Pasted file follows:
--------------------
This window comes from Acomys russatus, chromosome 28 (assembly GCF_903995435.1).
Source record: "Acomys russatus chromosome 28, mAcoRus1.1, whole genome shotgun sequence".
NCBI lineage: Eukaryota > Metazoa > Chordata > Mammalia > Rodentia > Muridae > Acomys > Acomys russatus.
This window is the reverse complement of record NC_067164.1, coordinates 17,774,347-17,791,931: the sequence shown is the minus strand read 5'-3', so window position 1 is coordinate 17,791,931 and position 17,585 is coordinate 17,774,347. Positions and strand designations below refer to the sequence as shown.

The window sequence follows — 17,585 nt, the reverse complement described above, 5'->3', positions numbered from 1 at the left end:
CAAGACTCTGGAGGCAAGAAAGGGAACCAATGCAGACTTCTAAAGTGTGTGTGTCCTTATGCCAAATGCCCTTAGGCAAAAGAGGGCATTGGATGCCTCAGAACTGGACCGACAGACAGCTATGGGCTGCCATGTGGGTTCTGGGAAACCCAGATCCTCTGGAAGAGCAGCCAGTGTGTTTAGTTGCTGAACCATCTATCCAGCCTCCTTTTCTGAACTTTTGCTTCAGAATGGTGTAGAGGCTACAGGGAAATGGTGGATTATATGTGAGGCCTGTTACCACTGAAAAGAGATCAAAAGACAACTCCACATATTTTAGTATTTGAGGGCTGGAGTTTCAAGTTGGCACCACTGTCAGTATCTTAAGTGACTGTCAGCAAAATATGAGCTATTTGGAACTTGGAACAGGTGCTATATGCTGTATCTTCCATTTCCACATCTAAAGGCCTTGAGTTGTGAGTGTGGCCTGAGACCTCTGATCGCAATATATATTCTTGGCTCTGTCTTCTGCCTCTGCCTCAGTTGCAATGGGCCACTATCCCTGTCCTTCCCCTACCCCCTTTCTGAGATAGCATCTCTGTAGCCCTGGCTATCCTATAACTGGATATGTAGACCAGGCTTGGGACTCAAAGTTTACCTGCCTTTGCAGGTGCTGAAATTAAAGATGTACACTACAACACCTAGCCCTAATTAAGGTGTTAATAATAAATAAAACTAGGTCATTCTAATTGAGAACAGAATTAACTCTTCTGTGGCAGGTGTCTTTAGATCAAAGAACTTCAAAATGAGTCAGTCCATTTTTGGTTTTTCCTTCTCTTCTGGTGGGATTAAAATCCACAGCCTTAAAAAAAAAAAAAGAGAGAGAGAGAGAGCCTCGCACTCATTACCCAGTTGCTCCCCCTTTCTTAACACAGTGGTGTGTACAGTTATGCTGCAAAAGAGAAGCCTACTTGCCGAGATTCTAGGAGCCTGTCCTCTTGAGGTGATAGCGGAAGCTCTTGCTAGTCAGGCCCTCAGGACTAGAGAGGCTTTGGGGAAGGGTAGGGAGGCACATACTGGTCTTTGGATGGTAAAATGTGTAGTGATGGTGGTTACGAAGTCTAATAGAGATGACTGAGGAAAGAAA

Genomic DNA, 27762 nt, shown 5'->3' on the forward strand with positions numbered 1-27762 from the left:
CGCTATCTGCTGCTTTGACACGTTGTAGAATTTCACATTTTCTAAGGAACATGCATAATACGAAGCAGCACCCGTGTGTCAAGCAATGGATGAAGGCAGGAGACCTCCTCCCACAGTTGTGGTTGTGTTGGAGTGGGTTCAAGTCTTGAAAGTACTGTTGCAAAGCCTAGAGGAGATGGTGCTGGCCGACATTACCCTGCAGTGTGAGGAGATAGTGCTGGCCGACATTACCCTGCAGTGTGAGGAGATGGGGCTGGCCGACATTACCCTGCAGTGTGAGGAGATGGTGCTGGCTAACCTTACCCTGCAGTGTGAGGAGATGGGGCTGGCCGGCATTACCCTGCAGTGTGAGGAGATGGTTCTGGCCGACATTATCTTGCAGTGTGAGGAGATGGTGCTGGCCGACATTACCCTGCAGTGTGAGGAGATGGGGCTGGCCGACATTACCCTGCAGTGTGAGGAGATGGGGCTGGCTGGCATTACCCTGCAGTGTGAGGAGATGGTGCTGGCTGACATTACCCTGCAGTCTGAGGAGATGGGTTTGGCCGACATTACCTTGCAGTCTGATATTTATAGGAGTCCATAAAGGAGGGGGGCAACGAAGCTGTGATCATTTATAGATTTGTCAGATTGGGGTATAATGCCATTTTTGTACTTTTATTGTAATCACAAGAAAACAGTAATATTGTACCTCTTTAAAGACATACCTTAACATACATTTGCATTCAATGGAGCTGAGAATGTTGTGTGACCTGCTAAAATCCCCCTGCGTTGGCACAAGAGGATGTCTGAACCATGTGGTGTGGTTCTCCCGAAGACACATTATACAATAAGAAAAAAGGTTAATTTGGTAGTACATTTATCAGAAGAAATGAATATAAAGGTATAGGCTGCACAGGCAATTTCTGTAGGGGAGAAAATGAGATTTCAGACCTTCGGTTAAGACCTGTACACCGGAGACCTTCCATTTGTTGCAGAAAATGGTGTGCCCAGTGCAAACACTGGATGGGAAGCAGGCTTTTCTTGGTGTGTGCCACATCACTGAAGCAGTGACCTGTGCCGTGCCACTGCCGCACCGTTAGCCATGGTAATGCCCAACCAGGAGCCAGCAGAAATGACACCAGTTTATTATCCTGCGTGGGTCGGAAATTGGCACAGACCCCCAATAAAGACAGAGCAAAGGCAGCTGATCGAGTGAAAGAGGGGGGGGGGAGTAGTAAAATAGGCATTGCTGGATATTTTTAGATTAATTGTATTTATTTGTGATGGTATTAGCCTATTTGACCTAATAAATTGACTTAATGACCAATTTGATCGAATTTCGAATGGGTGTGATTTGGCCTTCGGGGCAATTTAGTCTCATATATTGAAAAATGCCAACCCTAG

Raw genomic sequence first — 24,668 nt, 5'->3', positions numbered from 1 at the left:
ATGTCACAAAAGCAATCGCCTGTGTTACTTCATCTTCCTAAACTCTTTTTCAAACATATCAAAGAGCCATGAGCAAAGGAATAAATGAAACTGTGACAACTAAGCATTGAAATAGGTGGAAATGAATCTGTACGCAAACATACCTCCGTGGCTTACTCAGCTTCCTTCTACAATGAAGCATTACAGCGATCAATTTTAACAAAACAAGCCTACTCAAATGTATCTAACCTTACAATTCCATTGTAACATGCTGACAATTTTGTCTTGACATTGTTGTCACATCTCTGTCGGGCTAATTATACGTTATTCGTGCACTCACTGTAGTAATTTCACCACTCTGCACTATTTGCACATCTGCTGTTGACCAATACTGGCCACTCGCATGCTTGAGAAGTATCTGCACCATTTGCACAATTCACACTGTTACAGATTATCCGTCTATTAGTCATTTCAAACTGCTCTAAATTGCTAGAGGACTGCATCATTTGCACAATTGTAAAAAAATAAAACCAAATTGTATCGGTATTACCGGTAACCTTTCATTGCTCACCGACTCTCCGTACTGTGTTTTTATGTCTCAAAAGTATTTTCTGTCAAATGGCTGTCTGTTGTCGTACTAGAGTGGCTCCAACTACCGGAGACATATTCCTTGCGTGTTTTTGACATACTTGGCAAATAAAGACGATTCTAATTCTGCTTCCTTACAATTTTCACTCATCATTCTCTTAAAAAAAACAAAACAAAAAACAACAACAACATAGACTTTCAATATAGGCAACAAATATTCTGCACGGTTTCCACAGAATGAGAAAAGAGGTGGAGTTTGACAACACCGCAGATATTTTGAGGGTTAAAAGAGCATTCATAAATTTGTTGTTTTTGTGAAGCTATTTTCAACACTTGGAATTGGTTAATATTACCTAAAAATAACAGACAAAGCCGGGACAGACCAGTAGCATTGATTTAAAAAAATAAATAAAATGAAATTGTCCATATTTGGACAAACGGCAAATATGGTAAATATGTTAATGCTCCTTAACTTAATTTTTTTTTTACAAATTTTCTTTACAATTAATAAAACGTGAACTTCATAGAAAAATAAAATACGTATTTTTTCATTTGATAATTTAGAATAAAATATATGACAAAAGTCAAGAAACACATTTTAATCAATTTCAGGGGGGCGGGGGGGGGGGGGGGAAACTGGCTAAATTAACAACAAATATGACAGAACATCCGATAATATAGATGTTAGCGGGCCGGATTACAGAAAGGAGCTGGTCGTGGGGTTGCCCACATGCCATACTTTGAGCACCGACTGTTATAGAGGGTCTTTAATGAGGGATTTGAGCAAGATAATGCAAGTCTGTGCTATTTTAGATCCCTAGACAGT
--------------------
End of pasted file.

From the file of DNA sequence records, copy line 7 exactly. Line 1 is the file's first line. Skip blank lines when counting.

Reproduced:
Genomic DNA, 27762 nt, shown 5'->3' on the forward strand with positions numbered 1-27762 from the left: